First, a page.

Brooklyn-based real estate firm Realty Collective will open an office in Clinton Hill, its fourth location. The official opening of the office at 466 Grand Avenue will take place Sunday April 27, the firm said in a press release.
The new location will also handle business in Fort Greene, Bed Stuy, Crown Heights and Prospect Heights. Its other three offices are clustered in Red Hook, the Columbia Street Waterfront District and Carroll Gardens.
“Over the past few years, our agents have been migrating into Clinton Hill, Bed Stuy and Crown Heights. So have our listings,” said Realty Collective founder Victoria Hagman in a statement. “It just made sense to open a branch closer to the action.” GMAP
We’re sure you’re tired of hearing how expensive Brooklyn is getting, and the last market report out for the quarter only confirms it.
In a kind of good news-bad news scenario, prices per square foot in all of Brooklyn fell in the first quarter compared to the year before, while average prices for townhouses and other homes shot up amazingly in “emerging” Brooklyn — that is, Bed Stuy, Crown Heights, Prospect Lefferts Gardens and Bushwick. The 5 percent decline in average square foot prices (to $635) should be good news for priced-out buyers, but it’s really not.
The reason for the decline, according to the report from Corcoran, is that lack of inventory in the borough’s most expensive neighborhoods has pushed buyers into more affordable ones, such as Sunset Park, East New York and Coney Island.
The category of home that is rising in price most quickly is one- to four-family townhouses. “The average price of a single-family townhouse grew to $2.2 million from $1.5 million year-over-year,” said The Real Deal. Median prices for new development also rose, increasing by 15 percent to $875,000.
You haven’t been imagining things: Townhouses in Bed Stuy, Crown Heights, Bushwick, and Prospect Lefferts Gardens saw huge price gains. The average price of a single family townhouse in these areas, which Corcoran now tracks as one submarket, increased 51 percent in the year, to $1,138,000 from $755,000. The average price of a two- to four-family townhouses increased 41 percent, from $760,000 to $1,074,000.
Perhaps because of the low inventory, the market share of northwest Brooklyn declined in the first quarter while areas in southern Brooklyn grew, to 30 percent from 18 percent over the year.
Brooklyn used to be “cool.” Now Brooklyn is expensive and horrible. Here, based on the latest figures out today, is a fun bar trivia game to play: ask someone, “Do you know what the median rent in Brooklyn is?” Then, as they’re thinking about it, ostentatiously empty a container of cyanide into your beer….Nothing screams “a welcoming place of refuge for young people and their artistic youthful energy” like a $2,900 a month median rent.
Average sales prices in Brooklyn hit an all-time high in the first quarter, according to a report out today from trade association the Real Estate Board of New York (REBNY). In the world of condos, that meant an average condo sale is now $734,000, an uptick of 8 percent over the same period last year, the highest in all the boroughs.
Inventory was still low in the first quarter. Median sales prices for the quarter reached a six-year high while inventory declined to a six-year low in Brooklyn, said a report from Douglas Elliman. Listing inventory was 4,092 units for the quarter, down 13.2 percent vs. the same period last year. Days on market was 131, down 18.1 percent. The luxury median sales price shot up 8 percent, to $1,650,000.
The average sales price for one-to-three family townhouses in Brooklyn rose six percent, to $748,000, according to the report. The neighborhoods that saw the most sales were Bed Stuy, with 183 sales, Park Slope (142), Gravesend/Mapleton (105), East New York/Spring Creek (102), Bushwick/Wyckoff Heights (100) and Williamsburg, with 96 sales.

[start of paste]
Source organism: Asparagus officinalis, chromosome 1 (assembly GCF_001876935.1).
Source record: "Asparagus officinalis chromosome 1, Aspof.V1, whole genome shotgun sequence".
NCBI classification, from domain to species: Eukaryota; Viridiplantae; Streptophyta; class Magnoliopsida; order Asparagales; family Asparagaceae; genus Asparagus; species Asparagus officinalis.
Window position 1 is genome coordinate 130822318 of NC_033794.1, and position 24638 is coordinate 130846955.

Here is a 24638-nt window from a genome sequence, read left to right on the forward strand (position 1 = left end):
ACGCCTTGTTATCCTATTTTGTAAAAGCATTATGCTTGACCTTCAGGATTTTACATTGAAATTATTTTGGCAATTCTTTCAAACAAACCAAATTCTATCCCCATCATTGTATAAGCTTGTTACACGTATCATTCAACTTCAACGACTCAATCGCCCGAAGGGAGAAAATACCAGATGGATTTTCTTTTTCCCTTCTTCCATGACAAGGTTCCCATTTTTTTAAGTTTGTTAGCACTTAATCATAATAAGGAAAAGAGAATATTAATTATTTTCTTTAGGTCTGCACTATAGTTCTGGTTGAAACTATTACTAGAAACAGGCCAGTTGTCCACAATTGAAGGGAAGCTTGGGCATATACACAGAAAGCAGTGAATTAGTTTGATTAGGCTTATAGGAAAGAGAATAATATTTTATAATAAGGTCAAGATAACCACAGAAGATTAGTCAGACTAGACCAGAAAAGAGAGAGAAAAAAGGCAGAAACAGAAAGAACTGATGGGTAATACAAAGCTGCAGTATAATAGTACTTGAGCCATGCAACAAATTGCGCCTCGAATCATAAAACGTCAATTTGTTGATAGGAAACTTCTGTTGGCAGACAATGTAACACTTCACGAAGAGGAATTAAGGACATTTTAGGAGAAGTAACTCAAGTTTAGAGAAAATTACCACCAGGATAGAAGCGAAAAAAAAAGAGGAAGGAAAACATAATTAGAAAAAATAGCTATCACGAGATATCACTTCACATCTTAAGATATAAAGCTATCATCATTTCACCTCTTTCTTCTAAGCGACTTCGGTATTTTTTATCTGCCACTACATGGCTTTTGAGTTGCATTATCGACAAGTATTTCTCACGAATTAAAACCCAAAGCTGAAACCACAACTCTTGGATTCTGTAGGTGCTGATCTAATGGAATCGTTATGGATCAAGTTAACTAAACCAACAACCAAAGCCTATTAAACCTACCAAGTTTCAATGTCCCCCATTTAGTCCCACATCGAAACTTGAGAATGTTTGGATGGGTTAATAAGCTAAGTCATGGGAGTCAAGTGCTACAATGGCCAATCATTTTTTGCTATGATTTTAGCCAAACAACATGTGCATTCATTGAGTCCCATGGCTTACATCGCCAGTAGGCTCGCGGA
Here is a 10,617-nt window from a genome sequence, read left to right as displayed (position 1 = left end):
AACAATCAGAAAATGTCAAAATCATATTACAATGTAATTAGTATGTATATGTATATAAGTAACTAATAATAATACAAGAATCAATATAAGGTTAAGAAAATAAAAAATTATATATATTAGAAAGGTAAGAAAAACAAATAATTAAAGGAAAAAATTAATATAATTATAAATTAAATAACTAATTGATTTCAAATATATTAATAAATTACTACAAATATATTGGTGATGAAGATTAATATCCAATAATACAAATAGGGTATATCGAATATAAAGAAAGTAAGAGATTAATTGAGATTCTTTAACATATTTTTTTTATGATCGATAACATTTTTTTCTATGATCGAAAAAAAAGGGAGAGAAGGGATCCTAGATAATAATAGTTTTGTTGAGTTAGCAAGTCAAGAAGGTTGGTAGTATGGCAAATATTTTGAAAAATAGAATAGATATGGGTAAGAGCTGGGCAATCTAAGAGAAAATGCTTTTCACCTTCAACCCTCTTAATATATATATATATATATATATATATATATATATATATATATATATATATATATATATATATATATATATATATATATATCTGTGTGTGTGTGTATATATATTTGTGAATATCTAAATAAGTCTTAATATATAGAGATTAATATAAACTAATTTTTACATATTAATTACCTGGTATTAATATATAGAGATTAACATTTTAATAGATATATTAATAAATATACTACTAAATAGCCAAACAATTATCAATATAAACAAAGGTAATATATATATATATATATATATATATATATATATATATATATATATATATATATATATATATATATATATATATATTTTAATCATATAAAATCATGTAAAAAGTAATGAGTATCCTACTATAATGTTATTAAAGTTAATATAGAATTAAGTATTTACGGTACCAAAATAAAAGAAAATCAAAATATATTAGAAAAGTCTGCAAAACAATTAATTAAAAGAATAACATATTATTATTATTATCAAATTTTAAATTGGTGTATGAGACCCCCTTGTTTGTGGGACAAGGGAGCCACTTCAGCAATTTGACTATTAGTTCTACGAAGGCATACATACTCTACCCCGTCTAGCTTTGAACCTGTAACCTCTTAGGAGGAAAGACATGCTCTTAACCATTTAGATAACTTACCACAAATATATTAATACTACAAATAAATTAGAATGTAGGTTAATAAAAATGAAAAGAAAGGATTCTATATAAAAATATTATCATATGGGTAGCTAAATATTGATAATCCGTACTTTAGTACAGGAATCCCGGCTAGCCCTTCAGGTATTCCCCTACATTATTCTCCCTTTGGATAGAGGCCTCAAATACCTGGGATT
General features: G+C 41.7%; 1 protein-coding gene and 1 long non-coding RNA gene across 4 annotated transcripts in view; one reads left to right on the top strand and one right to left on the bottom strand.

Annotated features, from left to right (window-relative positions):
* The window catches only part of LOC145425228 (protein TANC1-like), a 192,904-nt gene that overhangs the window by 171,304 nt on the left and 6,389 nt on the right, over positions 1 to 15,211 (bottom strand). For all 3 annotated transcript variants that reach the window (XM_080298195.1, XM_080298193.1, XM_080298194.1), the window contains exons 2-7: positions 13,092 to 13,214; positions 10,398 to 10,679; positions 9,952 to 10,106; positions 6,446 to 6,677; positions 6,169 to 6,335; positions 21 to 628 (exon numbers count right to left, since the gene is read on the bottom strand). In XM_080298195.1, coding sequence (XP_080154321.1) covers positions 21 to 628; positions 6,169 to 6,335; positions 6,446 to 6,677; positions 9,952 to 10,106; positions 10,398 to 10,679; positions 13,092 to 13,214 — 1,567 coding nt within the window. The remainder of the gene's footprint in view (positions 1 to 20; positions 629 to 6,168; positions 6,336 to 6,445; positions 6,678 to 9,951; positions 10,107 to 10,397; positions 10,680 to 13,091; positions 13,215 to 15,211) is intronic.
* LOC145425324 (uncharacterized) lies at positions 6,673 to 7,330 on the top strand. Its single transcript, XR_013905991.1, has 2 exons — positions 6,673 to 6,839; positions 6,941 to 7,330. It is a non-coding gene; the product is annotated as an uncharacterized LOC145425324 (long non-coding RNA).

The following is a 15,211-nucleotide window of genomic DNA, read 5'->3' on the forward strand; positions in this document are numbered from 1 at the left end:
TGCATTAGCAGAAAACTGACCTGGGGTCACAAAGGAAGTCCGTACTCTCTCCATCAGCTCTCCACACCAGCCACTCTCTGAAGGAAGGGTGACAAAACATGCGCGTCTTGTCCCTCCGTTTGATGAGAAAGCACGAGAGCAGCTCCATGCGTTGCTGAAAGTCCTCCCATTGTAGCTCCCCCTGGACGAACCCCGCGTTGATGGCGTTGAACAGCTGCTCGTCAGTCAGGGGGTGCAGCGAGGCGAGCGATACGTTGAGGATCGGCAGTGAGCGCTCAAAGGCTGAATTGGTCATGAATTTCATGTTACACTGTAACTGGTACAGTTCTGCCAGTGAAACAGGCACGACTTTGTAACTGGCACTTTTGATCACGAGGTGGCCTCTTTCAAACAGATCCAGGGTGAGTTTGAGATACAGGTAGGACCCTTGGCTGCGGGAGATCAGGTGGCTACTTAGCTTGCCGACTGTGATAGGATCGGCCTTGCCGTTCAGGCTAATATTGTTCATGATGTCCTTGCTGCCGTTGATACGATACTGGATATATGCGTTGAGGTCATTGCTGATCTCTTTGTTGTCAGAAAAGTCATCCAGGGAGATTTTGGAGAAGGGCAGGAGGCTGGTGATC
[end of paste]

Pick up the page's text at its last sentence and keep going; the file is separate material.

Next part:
For years people have been wondering who is buying luxury condos and multi-million-dollar townhouses in Brooklyn. Frequently the answer was people who had sold a one- or two-bedroom apartment in Manhattan. But times have changed, and the new buyer in Brooklyn more closely resembles the traditional buyer in Manhattan: Buyers with a household income of $300,000 or more who work in finance, accounting, sales, law or marketing, according to a report from Brooklyn real estate firm Ideal Properties.
“The number of these high-income earners who bought homes in these areas shot up more than 316 percent in the first quarter of 2014 compared to the previous year,” said a story about the report in DNAinfo. “They accounted for 30 percent of the buyers.”
The number of buyers earning between $100,000 and $199,000 accounted for only 1 percent more of buyers, 31 percent. However, even buyers who can afford a given property may find themselves having to settle for something else because buyers with bigger assets or who can pay all cash have the edge, according to DNAinfo.
Interestingly, almost 25 percent of buyers in the first quarter were self employed, with the vast majority (74 percent) of those identifying as principals or owners of their own companies. This was a 16 percent increase from the fourth quarter and a 45 percent increase from the year earlier.
Slightly under half of all purchases were made by couples; singles accounted for 40 percent of buys.
Most buyers — 39 percent — already lived in Brooklyn. Seventeen percent came from Manhattan, 9 percent from California, and 12 percent from outside the U.S.
The numbers are based on information submitted to Ideal Properties Group from buyers. The area studied is the North and Northwest sections of Brooklyn only. Areas such as Bed Stuy, Crown Heights, PLG and Bay Ridge were not included.
Prices are up, crime is down, and business is booming in Crown Heights, according to an article in The New York Post. “Crown Heights’ reputation has greatly improved in the past two years, but it always boasted great housing stock,” said the Post.
The paper recounts the story of an artist, whom it calls a “pioneer,” who bought a brownstone in the neighborhood 12 years ago as a studio and investment property while living in Park Slope. Eleven years later, he and his family bought another townhouse and moved. They paid $400,000 for the first house, $840,000 for the second, and now “recently comparable brownstones have sold in the $1,200,000 to $1,600,000 million range,” said the story. As the years went by “there was a lot less crime, walking down the street was more comfortable. There were more shops opening. It just felt better,” he said.
Investors and developers are also doing more in the area, and land prices are up. More than 15 condo developments are currently in the works, with a seven-unit building at 875 St. Marks Avenue slated to open in the next two months with prices starting at $449,000 for a one-bedroom.